Trump's economic adviser quits over tariffs

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Always improvisational, the president exercised his penchant for going it alone in a big way this week: first, by ordering sweeping tariffs opposed by foreign allies and by many in his own party, then hours later delivering the stunning news that he'll meet with North Korean leader Kim Jong Un. The other is Lawrence Kudlow, an economic analyst at CNBC who has criticized those same tariffs.

Administration officials said Peter Navarro, director of the White House National Trade Council, and conservative commentator Larry Kudlow were the "top two candidates" for the job.

The tax cuts have already inspired more than 400 companies, including Apple, Jet Blue, and American Express, to issue cash bonuses, pay increases, and other tax-cut based rewards to over 4 million workers, according to Americans for Tax Reform. "It makes me feel good that he sees in those people the same thing I see in those people". "But everybody in the world is talking about what's happening in the United States".

Navarro had limited contact with Trump world until early in the campaign, when Kushner was drawn to his book, "Death by China", while researching China policy.

On Liddell's appointment to the administration, Trump said in a statement that Liddell's skills were "exactly what is needed to effect substantial change, including system wide improvement to the performance of the government". They also say that Trump, who has attacked trade policies since the rise of Japan in 1980s, say he is discounting the benefits of free trade, including increased jobs in other sectors of the economy. Trump recently declared that "trade wars are good, and easy to win".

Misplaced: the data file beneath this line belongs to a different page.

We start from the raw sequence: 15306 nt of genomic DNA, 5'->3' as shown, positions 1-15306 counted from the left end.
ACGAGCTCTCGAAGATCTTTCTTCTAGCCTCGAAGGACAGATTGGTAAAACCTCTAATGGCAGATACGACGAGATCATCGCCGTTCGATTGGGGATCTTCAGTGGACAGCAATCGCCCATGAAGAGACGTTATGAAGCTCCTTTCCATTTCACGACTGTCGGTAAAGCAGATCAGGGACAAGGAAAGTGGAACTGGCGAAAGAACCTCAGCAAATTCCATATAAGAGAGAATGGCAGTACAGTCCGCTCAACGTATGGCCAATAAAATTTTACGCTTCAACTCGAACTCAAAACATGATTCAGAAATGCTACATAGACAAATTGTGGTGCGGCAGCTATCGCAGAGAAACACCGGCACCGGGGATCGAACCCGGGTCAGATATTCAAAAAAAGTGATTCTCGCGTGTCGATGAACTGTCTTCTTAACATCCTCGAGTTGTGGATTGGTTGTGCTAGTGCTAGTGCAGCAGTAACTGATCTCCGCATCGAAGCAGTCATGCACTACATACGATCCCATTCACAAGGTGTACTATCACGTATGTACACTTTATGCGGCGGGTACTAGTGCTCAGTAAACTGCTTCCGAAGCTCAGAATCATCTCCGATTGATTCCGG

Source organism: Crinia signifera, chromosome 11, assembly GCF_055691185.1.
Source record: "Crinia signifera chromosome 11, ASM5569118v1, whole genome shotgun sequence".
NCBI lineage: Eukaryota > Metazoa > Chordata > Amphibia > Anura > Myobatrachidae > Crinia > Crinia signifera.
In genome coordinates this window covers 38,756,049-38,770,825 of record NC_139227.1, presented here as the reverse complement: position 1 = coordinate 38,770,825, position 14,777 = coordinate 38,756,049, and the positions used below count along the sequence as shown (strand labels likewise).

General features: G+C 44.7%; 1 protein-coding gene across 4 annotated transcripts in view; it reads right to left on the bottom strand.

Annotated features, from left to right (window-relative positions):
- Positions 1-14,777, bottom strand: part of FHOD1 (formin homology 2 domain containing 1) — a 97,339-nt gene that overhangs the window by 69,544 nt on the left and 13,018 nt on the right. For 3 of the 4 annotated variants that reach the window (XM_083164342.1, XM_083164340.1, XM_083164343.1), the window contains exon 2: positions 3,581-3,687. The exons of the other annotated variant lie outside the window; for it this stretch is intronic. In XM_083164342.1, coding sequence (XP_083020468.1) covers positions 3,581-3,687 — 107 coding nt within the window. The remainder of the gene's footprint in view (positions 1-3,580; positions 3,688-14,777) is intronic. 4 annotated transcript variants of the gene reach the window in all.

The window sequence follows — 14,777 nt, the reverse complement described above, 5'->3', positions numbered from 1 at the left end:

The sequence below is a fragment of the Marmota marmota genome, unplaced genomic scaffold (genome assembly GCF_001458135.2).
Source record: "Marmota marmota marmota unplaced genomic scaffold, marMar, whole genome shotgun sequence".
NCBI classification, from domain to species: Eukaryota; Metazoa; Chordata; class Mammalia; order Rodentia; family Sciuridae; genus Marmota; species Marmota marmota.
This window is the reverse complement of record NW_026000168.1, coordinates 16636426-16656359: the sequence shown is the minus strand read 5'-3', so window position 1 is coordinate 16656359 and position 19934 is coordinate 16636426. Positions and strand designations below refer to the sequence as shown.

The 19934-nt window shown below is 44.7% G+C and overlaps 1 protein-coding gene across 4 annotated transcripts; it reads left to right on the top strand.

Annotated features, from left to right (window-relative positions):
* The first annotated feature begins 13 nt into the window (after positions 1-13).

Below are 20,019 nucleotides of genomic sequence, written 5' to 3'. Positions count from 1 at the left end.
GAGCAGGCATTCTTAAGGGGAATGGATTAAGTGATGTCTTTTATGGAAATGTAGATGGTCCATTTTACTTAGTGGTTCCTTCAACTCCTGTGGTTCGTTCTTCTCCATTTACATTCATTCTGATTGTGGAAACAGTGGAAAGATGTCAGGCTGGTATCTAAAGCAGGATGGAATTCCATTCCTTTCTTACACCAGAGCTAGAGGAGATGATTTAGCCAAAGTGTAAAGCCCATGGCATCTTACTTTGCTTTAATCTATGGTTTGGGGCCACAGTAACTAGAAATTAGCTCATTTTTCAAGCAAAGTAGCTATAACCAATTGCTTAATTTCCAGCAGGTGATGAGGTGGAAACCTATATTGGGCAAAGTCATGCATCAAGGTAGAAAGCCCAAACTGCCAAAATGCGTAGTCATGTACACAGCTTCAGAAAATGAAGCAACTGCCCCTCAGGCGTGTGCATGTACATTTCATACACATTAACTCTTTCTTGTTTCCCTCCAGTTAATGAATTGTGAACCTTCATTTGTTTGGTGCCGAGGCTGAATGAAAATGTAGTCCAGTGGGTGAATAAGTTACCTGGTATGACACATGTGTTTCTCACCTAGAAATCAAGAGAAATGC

Cohn's departure has raised concerns about who within the White House will seek to temper Trump's nationalistic instincts.

Being forced to rule on the Trump tariffs "would put the WTO in a tough spot", DeBusk says.

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On the campaign trail, Trump suggested Wall Street was getting "away with murder".

A successful president needs allies, and Trump has had them so far.

When he initially decided on the plan, he reportedly said that the 25 percent tariff on foreign steel and 10 percent tariff on foreign aluminum would apply to all countries, because otherwise, everyone would ask for an exemption.

While aides said Trump hopes to sign the required paperwork by the end of this week, aides continue to suggest that there may be changes of exemptions, a sign of possible flexibility within the nationalist agenda.

Trump has hinted that he has accepted Navarro's position, since he can use the steel tariffs as a negotiating ploy to gain concessions from Canada and Mexico - two of the four largest steel exporters to the United States - on the renegotiation of the North America Free Trade Agreement.

But if the WTO affirms Trump's justification for tariffs, it could encourage other countries to follow the US example: They could use national security as a pretext for tariffs of their own.

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